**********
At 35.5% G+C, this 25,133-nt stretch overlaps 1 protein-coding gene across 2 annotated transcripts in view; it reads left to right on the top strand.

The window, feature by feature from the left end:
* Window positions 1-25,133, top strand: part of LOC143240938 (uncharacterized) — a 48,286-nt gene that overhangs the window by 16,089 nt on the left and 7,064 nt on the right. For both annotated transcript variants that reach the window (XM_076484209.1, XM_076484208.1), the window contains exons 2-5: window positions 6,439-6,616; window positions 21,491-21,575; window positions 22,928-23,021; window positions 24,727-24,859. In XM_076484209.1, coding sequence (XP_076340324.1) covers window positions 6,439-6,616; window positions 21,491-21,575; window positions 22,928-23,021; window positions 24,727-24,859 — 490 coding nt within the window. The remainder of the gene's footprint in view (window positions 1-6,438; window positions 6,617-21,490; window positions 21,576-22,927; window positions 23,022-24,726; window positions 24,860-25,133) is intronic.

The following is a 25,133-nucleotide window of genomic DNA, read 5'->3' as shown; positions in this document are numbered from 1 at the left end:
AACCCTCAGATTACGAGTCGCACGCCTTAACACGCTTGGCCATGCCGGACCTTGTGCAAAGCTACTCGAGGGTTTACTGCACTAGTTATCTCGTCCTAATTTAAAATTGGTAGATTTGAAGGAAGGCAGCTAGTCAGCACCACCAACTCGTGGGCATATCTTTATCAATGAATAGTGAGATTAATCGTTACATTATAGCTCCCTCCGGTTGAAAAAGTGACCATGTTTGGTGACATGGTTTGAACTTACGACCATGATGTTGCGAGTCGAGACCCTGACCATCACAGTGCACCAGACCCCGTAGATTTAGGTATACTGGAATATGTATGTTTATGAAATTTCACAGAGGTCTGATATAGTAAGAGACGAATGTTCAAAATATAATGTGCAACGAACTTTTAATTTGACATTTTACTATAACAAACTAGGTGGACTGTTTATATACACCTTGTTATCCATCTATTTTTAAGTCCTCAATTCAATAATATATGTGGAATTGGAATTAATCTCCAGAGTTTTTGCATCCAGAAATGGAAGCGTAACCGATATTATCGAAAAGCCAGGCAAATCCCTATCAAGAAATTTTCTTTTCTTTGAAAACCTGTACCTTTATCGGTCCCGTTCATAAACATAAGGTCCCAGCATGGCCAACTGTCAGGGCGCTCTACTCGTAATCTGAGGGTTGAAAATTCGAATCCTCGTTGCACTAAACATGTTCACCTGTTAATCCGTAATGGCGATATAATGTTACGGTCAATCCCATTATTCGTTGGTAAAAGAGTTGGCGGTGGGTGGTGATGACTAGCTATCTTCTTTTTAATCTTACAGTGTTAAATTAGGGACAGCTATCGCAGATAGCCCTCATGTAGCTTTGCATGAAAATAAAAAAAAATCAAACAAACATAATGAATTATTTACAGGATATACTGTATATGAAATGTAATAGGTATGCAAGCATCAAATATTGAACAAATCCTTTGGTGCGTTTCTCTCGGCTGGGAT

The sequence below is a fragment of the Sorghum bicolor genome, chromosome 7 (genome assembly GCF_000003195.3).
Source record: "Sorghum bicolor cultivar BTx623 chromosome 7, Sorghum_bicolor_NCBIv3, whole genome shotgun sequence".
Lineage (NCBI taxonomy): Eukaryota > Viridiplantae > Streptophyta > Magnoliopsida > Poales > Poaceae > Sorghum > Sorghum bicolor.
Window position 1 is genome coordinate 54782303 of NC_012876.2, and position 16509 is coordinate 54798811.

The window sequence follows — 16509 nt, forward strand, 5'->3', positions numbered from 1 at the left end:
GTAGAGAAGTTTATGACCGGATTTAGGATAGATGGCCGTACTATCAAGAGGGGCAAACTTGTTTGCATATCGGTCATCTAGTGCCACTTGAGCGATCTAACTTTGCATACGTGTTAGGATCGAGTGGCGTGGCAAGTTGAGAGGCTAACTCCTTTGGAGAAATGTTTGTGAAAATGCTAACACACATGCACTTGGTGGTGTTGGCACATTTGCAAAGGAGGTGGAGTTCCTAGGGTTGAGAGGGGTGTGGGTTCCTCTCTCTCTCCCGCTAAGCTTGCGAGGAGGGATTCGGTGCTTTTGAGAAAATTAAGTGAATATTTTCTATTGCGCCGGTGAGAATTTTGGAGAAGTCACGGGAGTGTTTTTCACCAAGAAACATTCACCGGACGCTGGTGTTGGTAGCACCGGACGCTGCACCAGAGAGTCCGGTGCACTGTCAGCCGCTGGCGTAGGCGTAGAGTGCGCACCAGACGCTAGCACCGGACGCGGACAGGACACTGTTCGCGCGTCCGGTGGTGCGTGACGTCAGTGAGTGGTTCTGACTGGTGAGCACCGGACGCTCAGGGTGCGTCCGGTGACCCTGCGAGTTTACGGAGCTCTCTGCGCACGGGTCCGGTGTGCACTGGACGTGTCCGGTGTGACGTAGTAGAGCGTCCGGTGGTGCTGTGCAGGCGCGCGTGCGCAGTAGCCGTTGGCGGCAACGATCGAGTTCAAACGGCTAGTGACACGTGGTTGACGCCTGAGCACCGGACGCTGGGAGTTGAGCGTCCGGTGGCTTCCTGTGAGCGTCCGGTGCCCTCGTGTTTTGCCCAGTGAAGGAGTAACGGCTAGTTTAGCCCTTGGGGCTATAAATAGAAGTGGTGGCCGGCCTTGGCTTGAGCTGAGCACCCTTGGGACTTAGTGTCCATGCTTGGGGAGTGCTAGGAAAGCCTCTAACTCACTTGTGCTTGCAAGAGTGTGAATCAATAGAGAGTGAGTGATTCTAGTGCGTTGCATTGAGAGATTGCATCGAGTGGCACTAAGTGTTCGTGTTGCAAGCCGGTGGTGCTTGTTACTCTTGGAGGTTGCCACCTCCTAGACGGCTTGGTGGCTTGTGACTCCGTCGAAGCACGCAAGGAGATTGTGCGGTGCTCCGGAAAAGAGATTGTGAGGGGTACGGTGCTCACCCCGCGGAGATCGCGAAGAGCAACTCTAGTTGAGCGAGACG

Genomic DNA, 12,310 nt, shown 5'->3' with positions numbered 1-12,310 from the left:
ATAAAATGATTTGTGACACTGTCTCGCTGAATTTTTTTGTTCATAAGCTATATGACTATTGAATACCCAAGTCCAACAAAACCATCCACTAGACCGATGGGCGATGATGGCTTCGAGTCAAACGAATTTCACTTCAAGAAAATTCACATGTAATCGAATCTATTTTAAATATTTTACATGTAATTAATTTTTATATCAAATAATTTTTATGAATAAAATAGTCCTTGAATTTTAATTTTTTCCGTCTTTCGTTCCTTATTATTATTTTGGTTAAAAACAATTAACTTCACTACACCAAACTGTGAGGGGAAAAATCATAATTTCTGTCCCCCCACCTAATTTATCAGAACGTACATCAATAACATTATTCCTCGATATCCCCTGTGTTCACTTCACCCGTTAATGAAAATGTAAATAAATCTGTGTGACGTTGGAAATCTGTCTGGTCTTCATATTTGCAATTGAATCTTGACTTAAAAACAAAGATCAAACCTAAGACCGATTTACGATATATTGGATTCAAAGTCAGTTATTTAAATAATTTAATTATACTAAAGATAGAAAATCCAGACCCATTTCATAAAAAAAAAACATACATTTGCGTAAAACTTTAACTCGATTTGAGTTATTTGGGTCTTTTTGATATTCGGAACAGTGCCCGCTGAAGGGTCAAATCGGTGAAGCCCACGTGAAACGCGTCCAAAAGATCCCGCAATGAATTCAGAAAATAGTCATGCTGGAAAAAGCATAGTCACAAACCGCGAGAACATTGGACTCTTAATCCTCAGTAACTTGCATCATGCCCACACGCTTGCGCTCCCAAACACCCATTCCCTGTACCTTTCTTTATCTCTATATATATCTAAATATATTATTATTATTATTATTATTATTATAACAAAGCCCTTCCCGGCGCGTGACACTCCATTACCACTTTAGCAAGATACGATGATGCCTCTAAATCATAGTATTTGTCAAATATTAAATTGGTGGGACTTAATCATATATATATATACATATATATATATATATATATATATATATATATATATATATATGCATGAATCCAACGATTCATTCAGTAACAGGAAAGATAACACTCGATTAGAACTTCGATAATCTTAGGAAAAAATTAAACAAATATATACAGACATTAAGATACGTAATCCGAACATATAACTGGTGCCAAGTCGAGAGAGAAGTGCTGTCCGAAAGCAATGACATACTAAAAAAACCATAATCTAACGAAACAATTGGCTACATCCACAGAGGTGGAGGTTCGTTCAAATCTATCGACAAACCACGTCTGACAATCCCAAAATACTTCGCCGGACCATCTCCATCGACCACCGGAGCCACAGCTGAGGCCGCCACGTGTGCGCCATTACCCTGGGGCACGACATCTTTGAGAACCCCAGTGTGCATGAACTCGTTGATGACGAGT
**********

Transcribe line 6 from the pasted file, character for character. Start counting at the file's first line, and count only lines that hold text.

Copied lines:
The sequence below is a fragment of the Sorghum bicolor genome, chromosome 7 (genome assembly GCF_000003195.3).